This morning’s Wall Street Journal reports that “Investors are piling into the shares of small, risky companies at the fastest clip on record, in search of investments that promise a chance of outsize returns….” We’ve commented on such risk-seeking behavior earlier, because it has an important bearing on the low volatility anomaly.
The tendency for low-volatility or low-beta portfolios to outperform market averages has been the subject of at least 40 years of academic and practitioner research. Given its challenge to what “everyone knows” about risk and return, a number of explanations for the low vol anomaly have been advanced.
Our favorite, the so-called “preference for lotteries,” comes from the realm of behavioral finance. The expected value of buying a lottery ticket is negative — so under the assumptions of classical economics, no one would ever buy a lottery ticket. But this misses a broad swath of reality. The behavioral explanation is that some people are willing to risk a known sum in exchange for the possibility, remote though it may be, of becoming humongously rich next Tuesday.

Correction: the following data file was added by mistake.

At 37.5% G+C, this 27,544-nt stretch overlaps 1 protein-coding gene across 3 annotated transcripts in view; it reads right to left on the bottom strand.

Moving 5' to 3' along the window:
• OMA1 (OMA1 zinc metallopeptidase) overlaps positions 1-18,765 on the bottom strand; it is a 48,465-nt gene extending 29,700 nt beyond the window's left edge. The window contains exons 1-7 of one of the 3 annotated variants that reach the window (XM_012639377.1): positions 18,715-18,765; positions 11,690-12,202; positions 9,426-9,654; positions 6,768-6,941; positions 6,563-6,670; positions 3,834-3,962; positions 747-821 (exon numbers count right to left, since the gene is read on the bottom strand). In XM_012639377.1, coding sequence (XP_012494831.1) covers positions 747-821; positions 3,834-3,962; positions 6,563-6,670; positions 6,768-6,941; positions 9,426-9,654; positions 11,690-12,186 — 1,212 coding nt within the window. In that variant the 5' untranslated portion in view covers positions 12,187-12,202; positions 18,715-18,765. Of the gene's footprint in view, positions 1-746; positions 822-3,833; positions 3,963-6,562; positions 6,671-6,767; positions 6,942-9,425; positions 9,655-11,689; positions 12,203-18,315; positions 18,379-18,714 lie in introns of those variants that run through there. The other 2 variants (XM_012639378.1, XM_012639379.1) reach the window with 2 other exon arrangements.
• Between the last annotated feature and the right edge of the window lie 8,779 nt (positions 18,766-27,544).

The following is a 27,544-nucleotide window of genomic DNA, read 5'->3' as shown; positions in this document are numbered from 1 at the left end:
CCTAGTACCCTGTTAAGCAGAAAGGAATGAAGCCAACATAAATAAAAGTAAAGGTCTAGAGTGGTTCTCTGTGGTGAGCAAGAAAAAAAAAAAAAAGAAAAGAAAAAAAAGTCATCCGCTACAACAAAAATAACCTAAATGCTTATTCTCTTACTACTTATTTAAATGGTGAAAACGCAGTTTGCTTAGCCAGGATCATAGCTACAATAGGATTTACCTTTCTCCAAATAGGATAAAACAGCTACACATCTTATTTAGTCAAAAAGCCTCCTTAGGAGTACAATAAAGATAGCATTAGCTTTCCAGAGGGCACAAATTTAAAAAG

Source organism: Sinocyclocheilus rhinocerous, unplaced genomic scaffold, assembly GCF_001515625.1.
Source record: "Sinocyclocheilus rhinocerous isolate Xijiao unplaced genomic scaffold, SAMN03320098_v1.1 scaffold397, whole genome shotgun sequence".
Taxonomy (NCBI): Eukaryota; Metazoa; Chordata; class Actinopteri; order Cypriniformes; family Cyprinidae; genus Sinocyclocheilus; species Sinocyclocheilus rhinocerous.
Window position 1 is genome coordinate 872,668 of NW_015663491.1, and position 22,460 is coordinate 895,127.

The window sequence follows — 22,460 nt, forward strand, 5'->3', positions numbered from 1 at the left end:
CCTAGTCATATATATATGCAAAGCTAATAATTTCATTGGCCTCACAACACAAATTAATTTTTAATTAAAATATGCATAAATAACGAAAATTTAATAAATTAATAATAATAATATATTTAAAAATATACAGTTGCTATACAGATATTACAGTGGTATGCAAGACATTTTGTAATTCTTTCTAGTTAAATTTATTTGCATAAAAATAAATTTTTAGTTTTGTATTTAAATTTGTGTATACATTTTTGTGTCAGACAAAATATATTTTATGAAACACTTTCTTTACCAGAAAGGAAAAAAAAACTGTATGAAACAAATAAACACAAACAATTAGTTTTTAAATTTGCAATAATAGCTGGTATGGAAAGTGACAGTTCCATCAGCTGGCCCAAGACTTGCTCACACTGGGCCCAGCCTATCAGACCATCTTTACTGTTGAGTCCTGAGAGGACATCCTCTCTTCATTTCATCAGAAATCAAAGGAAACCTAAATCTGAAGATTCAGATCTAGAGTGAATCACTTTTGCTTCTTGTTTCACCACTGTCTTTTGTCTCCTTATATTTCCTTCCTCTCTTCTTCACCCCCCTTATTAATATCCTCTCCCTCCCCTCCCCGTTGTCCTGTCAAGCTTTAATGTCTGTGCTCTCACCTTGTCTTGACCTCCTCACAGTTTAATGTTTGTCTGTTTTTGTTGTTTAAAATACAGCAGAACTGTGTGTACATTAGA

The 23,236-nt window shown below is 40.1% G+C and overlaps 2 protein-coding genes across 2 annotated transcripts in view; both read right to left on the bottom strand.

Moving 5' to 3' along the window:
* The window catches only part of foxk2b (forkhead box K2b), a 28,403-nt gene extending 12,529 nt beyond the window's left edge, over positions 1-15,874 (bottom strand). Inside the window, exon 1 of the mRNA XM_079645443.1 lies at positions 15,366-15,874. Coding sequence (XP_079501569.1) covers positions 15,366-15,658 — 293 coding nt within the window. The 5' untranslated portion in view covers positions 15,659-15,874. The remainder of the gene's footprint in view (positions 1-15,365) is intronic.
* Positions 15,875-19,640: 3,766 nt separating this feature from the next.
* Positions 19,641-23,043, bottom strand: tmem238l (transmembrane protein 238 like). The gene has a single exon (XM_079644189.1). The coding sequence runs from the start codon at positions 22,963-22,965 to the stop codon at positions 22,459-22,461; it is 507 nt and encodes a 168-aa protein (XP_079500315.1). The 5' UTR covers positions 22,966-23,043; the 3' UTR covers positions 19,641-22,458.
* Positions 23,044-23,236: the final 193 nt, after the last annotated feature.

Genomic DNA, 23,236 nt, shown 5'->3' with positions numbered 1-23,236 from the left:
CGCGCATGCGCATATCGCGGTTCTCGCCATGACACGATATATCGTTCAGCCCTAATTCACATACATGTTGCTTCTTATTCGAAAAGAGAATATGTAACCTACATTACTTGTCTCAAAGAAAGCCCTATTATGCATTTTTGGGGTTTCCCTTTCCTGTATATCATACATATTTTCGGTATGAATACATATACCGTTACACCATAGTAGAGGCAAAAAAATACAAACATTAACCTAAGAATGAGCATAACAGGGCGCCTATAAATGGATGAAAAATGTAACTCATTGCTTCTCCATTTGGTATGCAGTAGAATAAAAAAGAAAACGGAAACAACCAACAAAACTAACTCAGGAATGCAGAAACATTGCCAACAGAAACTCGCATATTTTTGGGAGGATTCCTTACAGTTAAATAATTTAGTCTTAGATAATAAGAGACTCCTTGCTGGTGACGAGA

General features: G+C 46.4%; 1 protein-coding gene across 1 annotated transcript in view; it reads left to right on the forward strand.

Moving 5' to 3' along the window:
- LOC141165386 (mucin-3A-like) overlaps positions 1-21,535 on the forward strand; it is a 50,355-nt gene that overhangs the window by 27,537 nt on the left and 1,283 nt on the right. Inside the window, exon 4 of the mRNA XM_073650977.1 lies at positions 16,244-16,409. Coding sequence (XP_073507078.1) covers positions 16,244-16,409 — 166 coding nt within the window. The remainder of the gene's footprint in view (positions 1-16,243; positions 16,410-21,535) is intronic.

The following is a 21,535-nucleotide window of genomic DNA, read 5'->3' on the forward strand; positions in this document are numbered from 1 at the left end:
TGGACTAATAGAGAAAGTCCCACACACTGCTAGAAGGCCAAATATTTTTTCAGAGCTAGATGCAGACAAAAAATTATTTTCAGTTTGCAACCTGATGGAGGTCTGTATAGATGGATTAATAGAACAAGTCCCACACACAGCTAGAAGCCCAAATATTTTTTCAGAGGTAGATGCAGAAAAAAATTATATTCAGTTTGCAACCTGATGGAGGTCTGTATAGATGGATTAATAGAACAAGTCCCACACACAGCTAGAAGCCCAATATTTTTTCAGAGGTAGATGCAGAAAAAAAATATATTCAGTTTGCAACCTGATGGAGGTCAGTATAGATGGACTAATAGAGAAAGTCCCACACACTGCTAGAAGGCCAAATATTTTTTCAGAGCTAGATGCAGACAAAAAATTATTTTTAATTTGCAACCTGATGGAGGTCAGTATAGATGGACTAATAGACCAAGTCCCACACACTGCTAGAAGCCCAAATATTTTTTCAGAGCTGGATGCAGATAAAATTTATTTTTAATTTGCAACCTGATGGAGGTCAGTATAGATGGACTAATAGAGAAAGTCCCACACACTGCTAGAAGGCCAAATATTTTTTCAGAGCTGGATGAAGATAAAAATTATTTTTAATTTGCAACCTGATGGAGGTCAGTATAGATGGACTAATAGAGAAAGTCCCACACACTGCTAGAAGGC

What’s the analog of a lottery ticket in the stock market? The market’s lottery tickets are the shares of highly volatile, untested companies — exactly like the penny stocks cited by the Journal. When investors pay up to buy volatility for volatility’s sake, it creates an opportunity for those who take the other side of their trades. We see this in the results of our low volatility indices so far in 2014:
It may appear paradoxical that low vol strategies are doing well when interest in speculative, penny-stock strategies is growing. What behavioral finance tells us is that the two occurrences aren’t contradictory — in fact, one may be driving the other.